There is a lizard on the wall opposite me now. I am trying to be cool as the fans ocillates. I hope it doesn't move. Everywhere I go, I have been sleeping with the lights on.

Ahamadou and I rushed to the Gambian Embassy after we left the campus. I think we took a taxi. Ahmadou doesn't mind walking and is trying to stay within my budget, which means no meals out and walk whenever possible...I don't care how far.
The beach front is so lovely. I want to go back and stoll and take pictures and sit and think. There were lots of fishing boats, the kind I saw in Rufisque, the kind the men were hollowing out from trees trucked up from Camance. Ahmadou said people drown trying to sail to Spain on such vessels. Reminded me of the treacherous Haiti to Florida.

He told me that its hard to get a visa to European countries, even France, which doesn't make any sense, since, Senegalese men gave their lives for battles fought by France. There is a celebration this weekend in Dakar honoring these African veterans.
There is a film about the mothers of sons lost at sea. Eli Fantauzzi-Jacobs told me about it, but didn't respond when I asked for the director's name. Maybe someone might know her and the film. I definitely want to see her and talk to women who have lost children and find out why people are so desperate to leave that they would try such dangerous transport. Those boats are so shallow, a big wave would capsize them easily.

At Suffolk there were AIDS awareness ribbons from their World AIDS Day commemoration a couple of weeks ago. Senegal is not as hard hit as other areas I was told, but perhaps its the stigma attached to the disease which makes the average citizen think everything is under control when it isn't.

As Ahmadou and I were rushing to his students--he didn't want them to leave, I saw something out of a film, the living commercial. A man was demonstrating a new product, something to add to one's milk and he had a portable stage, coupons product and music to get the kids to get their parents to buy it for them. At first I thought it was a health commercial, like wash your hands before eating or AIDS is preventable, but it was just pure marketing.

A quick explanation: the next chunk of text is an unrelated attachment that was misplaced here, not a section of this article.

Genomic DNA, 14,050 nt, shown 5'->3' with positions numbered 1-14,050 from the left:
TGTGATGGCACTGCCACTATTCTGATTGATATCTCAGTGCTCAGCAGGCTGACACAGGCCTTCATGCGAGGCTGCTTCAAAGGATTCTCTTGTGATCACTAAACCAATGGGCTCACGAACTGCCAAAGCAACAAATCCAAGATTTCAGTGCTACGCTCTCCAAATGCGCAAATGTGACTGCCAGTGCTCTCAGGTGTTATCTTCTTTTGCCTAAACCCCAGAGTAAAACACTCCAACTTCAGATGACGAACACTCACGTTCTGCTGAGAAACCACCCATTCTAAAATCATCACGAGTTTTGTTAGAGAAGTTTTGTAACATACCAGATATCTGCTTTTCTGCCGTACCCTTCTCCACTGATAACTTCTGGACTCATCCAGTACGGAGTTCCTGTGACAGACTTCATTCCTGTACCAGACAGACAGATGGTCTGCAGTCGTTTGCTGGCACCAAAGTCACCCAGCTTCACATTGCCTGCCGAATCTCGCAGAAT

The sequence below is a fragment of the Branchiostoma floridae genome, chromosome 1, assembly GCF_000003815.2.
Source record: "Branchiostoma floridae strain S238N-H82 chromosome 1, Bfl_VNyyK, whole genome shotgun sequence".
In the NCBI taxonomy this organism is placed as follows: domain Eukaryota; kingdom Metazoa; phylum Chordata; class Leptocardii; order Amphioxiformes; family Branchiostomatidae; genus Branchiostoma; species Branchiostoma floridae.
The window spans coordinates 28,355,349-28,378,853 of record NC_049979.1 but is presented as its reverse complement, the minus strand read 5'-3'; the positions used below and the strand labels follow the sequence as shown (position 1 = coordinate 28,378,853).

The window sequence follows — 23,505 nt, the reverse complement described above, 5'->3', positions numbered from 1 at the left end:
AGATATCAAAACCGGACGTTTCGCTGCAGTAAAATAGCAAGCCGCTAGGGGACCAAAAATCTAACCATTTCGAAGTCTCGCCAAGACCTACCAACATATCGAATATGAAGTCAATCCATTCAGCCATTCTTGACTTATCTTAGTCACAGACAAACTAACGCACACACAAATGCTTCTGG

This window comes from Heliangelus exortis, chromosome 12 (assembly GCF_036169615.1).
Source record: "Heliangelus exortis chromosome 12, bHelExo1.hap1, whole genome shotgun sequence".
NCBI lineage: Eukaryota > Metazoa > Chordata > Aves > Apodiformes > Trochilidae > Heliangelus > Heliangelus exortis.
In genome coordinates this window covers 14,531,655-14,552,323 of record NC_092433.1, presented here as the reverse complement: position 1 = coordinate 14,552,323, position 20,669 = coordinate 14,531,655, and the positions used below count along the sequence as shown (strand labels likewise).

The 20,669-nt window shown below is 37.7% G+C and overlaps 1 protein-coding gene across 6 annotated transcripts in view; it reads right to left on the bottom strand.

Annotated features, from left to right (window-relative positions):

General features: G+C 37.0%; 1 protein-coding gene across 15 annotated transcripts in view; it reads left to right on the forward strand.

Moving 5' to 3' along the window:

Perhaps Senegal is so expensive to live in because they import a lot of European products like Coke and Fanta, their national beverage. I could find anything that said Senegal, not a cell phone manufacturer, not a TV brand, not a window pane factory, not a car or truck or bus or van, not a purified water brand, not even as I said, hair products, not even shoes or bicycles.

The only thing made in Senegal besides its people and that is questionable if the minds belong to the west--is its food: fish, sheep, vegetables, some fruits, not its bananas and grains.

I saw leather shoes being made, but most people wore imported designs except when in traditional wear. In Ahmadou's class most of the kids wore jeans, tee-shirts and other western attire including jellies.

Suzanne says one cannot get an orthopedic bed in Senegal. This thought was going somewhere but when I checked to see if the lizard was still where I last saw him, I forgot where I was going, but I am leaving the sentence.

I hadn't seen as many apartments before today either, many of them, like Ahmadou's parents, just one room studios with a refrigerator and a stove--or gas to cook on and the bathroom is shared with the other families. When we walked into the apartment, Ahmadou's mother was praying.

Senegalese will stop what they are doing and pray anywhere: saw a barber praying while his client sat patiently in his chair. The TV was on in the apartment while Ahmadou's mom made salat. A little girl from next door sat and watched TV. 55 is old in Africa and Ahmadou supports his parents who are retired after working in the market, one which we walked through, all his life. The tour definitely needs to be repeated a bit more slowly--we didn't have time to go upstairs at the market. This market was a lot better than the one Khady took me to yesterday for beans.
I am hungry now but there is no way I am venturing downstairs at 12:21 in the morning, and there is no way I am eating anything this late at night. I will be up early to have some oatmeal. I am famished.

I met a vendor who knew the Senegalese twins who live in the East Bay. Small world, I just spoke to one of their wives at Kamau Seitu's memorial. She is Baba Jahi's sister. They have a new son.

Just think, I was thinking about changing my ticket and going home and then I have a great day and feel hopeful again about the trip and what else might be in store for me tomorrow.

I had this interesting fruit this evening. It tasted like french fries only it was a fruit, eaten with hot pepper and something else in a sauce. I ate it plain, but the texture was just like a french fried potatoe.